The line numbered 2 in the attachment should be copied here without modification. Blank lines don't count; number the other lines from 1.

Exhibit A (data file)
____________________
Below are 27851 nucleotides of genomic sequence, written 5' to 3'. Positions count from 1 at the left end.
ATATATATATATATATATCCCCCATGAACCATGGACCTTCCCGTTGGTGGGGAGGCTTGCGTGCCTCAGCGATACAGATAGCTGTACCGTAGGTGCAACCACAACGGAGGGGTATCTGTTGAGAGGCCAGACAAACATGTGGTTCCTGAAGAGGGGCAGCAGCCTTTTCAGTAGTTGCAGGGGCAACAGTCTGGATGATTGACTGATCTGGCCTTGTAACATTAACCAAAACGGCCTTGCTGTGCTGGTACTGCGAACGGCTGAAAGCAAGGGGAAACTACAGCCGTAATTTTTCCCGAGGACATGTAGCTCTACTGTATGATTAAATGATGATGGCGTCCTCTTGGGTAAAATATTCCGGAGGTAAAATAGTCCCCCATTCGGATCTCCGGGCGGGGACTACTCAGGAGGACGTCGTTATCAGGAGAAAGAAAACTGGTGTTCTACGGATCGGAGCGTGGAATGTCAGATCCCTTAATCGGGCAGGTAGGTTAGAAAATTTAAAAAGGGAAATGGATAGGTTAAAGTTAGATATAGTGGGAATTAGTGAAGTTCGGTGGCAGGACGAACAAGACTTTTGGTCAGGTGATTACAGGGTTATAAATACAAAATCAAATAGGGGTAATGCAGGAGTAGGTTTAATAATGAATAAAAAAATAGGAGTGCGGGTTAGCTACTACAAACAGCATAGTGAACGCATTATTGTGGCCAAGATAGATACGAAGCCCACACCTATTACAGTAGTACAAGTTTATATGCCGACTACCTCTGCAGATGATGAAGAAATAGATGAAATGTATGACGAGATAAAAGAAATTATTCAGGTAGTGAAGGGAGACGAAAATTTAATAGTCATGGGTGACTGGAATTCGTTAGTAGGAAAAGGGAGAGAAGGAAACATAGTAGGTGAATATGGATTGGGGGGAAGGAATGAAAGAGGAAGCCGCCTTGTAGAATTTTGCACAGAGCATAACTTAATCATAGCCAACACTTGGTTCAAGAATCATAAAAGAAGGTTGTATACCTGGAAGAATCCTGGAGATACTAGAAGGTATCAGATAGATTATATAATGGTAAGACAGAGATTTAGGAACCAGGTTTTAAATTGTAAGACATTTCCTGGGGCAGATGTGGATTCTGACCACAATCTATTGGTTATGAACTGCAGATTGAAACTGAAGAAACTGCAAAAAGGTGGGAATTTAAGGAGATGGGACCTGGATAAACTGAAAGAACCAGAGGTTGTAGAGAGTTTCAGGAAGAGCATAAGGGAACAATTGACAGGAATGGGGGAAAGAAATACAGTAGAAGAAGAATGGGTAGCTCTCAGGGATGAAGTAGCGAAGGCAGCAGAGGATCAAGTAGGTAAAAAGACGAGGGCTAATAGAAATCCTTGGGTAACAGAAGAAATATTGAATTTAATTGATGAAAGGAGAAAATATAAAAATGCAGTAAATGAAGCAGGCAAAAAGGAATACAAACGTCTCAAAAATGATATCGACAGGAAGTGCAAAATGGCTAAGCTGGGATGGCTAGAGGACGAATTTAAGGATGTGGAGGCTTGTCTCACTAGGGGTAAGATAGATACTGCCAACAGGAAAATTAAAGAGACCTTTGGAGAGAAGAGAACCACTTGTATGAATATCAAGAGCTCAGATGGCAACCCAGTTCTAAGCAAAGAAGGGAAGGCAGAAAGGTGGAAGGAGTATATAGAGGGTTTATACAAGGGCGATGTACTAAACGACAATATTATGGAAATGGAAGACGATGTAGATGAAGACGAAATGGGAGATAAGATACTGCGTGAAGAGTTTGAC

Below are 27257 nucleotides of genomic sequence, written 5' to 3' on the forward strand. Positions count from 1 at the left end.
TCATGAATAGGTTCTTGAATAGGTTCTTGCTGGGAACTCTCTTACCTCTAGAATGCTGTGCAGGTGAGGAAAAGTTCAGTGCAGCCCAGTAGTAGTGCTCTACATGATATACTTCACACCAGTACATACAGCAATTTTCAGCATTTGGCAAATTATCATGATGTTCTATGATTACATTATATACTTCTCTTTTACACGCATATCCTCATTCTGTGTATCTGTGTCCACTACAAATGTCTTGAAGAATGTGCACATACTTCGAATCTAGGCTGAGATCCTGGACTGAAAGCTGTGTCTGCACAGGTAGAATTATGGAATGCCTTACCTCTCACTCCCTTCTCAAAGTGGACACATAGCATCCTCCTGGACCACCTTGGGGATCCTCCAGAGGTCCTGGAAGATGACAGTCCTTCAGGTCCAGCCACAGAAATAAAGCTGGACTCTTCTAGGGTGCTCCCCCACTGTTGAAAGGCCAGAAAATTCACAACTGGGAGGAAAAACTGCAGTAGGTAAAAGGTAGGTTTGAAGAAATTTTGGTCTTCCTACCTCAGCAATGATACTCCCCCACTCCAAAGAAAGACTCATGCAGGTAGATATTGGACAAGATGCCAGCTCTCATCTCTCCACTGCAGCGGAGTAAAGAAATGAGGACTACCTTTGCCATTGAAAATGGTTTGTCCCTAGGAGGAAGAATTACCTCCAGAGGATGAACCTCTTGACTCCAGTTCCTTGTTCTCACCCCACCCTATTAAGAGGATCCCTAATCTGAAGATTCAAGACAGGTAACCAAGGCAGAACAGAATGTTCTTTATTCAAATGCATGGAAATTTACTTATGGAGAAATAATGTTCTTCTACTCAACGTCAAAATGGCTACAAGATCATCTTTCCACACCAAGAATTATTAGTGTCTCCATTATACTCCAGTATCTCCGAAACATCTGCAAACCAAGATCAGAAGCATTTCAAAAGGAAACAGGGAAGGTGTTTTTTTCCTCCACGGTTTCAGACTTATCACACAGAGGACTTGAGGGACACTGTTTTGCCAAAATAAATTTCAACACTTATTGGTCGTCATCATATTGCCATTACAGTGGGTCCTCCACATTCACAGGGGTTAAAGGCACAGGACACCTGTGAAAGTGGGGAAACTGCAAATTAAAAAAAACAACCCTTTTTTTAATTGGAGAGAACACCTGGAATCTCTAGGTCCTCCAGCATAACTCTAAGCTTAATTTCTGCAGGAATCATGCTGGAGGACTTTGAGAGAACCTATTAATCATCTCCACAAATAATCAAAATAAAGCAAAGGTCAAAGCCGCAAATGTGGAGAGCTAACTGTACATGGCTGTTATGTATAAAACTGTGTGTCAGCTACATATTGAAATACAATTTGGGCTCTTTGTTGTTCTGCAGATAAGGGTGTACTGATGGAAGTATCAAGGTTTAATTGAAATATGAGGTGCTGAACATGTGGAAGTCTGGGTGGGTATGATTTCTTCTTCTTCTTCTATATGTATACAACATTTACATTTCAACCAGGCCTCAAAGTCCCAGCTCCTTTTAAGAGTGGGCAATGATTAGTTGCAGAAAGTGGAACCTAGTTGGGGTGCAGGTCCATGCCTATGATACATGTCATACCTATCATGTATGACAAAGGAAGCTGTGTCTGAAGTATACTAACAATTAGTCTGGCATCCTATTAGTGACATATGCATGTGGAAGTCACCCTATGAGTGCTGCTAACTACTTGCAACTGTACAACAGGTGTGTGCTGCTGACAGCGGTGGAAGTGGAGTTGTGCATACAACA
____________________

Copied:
ATATATATATATATATATCCCCCATGAACCATGGACCTTCCCGTTGGTGGGGAGGCTTGCGTGCCTCAGCGATACAGATAGCTGTACCGTAGGTGCAACCACAACGGAGGGGTATCTGTTGAGAGGCCAGACAAACATGTGGTTCCTGAAGAGGGGCAGCAGCCTTTTCAGTAGTTGCAGGGGCAACAGTCTGGATGATTGACTGATCTGGCCTTGTAACATTAACCAAAACGGCCTTGCTGTGCTGGTACTGCGAACGGCTGAAAGCAAGGGGAAACTACAGCCGTAATTTTTCCCGAGGACATGTAGCTCTACTGTATGATTAAATGATGATGGCGTCCTCTTGGGTAAAATATTCCGGAGGTAAAATAGTCCCCCATTCGGATCTCCGGGCGGGGACTACTCAGGAGGACGTCGTTATCAGGAGAAAGAAAACTGGTGTTCTACGGATCGGAGCGTGGAATGTCAGATCCCTTAATCGGGCAGGTAGGTTAGAAAATTTAAAAAGGGAAATGGATAGGTTAAAGTTAGATATAGTGGGAATTAGTGAAGTTCGGTGGCAGGACGAACAAGACTTTTGGTCAGGTGATTACAGGGTTATAAATACAAAATCAAATAGGGGTAATGCAGGAGTAGGTTTAATAATGAATAAAAAAATAGGAGTGCGGGTTAGCTACTACAAACAGCATAGTGAACGCATTATTGTGGCCAAGATAGATACGAAGCCCACACCTATTACAGTAGTACAAGTTTATATGCCGACTACCTCTGCAGATGATGAAGAAATAGATGAAATGTATGACGAGATAAAAGAAATTATTCAGGTAGTGAAGGGAGACGAAAATTTAATAGTCATGGGTGACTGGAATTCGTTAGTAGGAAAAGGGAGAGAAGGAAACATAGTAGGTGAATATGGATTGGGGGGAAGGAATGAAAGAGGAAGCCGCCTTGTAGAATTTTGCACAGAGCATAACTTAATCATAGCCAACACTTGGTTCAAGAATCATAAAAGAAGGTTGTATACCTGGAAGAATCCTGGAGATACTAGAAGGTATCAGATAGATTATATAATGGTAAGACAGAGATTTAGGAACCAGGTTTTAAATTGTAAGACATTTCCTGGGGCAGATGTGGATTCTGACCACAATCTATTGGTTATGAACTGCAGATTGAAACTGAAGAAACTGCAAAAAGGTGGGAATTTAAGGAGATGGGACCTGGATAAACTGAAAGAACCAGAGGTTGTAGAGAGTTTCAGGAAGAGCATAAGGGAACAATTGACAGGAATGGGGGAAAGAAATACAGTAGAAGAAGAATGGGTAGCTCTCAGGGATGAAGTAGCGAAGGCAGCAGAGGATCAAGTAGGTAAAAAGACGAGGGCTAATAGAAATCCTTGGGTAACAGAAGAAATATTGAATTTAATTGATGAAAGGAGAAAATATAAAAATGCAGTAAATGAAGCAGGCAAAAAGGAATACAAACGTCTCAAAAATGATATCGACAGGAAGTGCAAAATGGCTAAGCTGGGATGGCTAGAGGACGAATTTAAGGATGTGGAGGCTTGTCTCACTAGGGGTAAGATAGATACTGCCAACAGGAAAATTAAAGAGACCTTTGGAGAGAAGAGAACCACTTGTATGAATATCAAGAGCTCAGATGGCAACCCAGTTCTAAGCAAAGAAGGGAAGGCAGAAAGGTGGAAGGAGTATATAGAGGGTTTATACAAGGGCGATGTACTAAACGACAATATTATGGAAATGGAAGACGATGTAGATGAAGACGAAATGGGAGATAAGATACTGCGTGAAGAGTTTGAC